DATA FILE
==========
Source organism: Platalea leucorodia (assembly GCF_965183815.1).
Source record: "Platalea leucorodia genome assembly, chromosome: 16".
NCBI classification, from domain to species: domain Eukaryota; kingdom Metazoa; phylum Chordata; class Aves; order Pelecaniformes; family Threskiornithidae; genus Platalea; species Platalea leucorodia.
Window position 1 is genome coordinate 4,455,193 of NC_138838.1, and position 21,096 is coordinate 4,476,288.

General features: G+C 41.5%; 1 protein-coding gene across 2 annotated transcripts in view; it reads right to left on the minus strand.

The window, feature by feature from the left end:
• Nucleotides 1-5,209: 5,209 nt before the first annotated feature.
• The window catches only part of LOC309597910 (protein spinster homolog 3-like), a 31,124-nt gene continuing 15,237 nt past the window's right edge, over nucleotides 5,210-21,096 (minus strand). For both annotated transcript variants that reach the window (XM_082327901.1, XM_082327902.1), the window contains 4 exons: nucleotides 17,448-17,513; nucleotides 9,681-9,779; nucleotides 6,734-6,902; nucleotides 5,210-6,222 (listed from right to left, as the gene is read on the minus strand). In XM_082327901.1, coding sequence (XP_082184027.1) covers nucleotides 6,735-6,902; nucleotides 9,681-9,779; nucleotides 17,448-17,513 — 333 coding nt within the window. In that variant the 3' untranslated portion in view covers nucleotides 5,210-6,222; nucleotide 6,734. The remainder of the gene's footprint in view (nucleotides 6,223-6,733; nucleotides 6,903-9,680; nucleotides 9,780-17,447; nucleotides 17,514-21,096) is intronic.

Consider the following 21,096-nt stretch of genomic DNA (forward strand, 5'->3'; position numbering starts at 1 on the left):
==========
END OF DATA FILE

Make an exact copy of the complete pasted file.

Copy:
Source organism: Platalea leucorodia (assembly GCF_965183815.1).
Source record: "Platalea leucorodia genome assembly, chromosome: 16".
NCBI classification, from domain to species: domain Eukaryota; kingdom Metazoa; phylum Chordata; class Aves; order Pelecaniformes; family Threskiornithidae; genus Platalea; species Platalea leucorodia.
Window position 1 is genome coordinate 4,455,193 of NC_138838.1, and position 21,096 is coordinate 4,476,288.

General features: G+C 41.5%; 1 protein-coding gene across 2 annotated transcripts in view; it reads right to left on the minus strand.

The window, feature by feature from the left end:
• Nucleotides 1-5,209: 5,209 nt before the first annotated feature.
• The window catches only part of LOC309597910 (protein spinster homolog 3-like), a 31,124-nt gene continuing 15,237 nt past the window's right edge, over nucleotides 5,210-21,096 (minus strand). For both annotated transcript variants that reach the window (XM_082327901.1, XM_082327902.1), the window contains 4 exons: nucleotides 17,448-17,513; nucleotides 9,681-9,779; nucleotides 6,734-6,902; nucleotides 5,210-6,222 (listed from right to left, as the gene is read on the minus strand). In XM_082327901.1, coding sequence (XP_082184027.1) covers nucleotides 6,735-6,902; nucleotides 9,681-9,779; nucleotides 17,448-17,513 — 333 coding nt within the window. In that variant the 3' untranslated portion in view covers nucleotides 5,210-6,222; nucleotide 6,734. The remainder of the gene's footprint in view (nucleotides 6,223-6,733; nucleotides 6,903-9,680; nucleotides 9,780-17,447; nucleotides 17,514-21,096) is intronic.

Consider the following 21,096-nt stretch of genomic DNA (forward strand, 5'->3'; position numbering starts at 1 on the left):